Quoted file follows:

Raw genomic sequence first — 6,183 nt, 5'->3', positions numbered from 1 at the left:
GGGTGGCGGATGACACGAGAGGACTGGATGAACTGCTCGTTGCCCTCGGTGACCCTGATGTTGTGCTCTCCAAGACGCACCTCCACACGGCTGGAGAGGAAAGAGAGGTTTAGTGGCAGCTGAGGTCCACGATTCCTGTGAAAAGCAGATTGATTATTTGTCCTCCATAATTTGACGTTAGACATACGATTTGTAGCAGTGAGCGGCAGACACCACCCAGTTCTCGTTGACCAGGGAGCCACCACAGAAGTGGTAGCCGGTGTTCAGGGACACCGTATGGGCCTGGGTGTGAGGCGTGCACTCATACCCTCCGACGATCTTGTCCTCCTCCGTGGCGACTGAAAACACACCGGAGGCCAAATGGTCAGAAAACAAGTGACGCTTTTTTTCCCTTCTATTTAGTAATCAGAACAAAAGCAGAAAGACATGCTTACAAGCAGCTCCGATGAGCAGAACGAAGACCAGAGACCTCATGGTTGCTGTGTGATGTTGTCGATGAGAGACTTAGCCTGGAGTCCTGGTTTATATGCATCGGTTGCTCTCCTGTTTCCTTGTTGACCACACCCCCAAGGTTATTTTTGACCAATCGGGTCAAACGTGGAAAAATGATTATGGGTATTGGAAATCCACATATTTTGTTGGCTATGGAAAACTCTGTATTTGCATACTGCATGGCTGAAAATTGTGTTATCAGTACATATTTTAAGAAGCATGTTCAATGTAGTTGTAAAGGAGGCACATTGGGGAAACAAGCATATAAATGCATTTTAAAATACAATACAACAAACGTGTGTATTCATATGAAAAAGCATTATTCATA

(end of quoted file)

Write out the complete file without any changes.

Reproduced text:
Raw genomic sequence first — 6,183 nt, 5'->3', positions numbered from 1 at the left:
GGGTGGCGGATGACACGAGAGGACTGGATGAACTGCTCGTTGCCCTCGGTGACCCTGATGTTGTGCTCTCCAAGACGCACCTCCACACGGCTGGAGAGGAAAGAGAGGTTTAGTGGCAGCTGAGGTCCACGATTCCTGTGAAAAGCAGATTGATTATTTGTCCTCCATAATTTGACGTTAGACATACGATTTGTAGCAGTGAGCGGCAGACACCACCCAGTTCTCGTTGACCAGGGAGCCACCACAGAAGTGGTAGCCGGTGTTCAGGGACACCGTATGGGCCTGGGTGTGAGGCGTGCACTCATACCCTCCGACGATCTTGTCCTCCTCCGTGGCGACTGAAAACACACCGGAGGCCAAATGGTCAGAAAACAAGTGACGCTTTTTTTCCCTTCTATTTAGTAATCAGAACAAAAGCAGAAAGACATGCTTACAAGCAGCTCCGATGAGCAGAACGAAGACCAGAGACCTCATGGTTGCTGTGTGATGTTGTCGATGAGAGACTTAGCCTGGAGTCCTGGTTTATATGCATCGGTTGCTCTCCTGTTTCCTTGTTGACCACACCCCCAAGGTTATTTTTGACCAATCGGGTCAAACGTGGAAAAATGATTATGGGTATTGGAAATCCACATATTTTGTTGGCTATGGAAAACTCTGTATTTGCATACTGCATGGCTGAAAATTGTGTTATCAGTACATATTTTAAGAAGCATGTTCAATGTAGTTGTAAAGGAGGCACATTGGGGAAACAAGCATATAAATGCATTTTAAAATACAATACAACAAACGTGTGTATTCATATGAAAAAGCATTATTCATA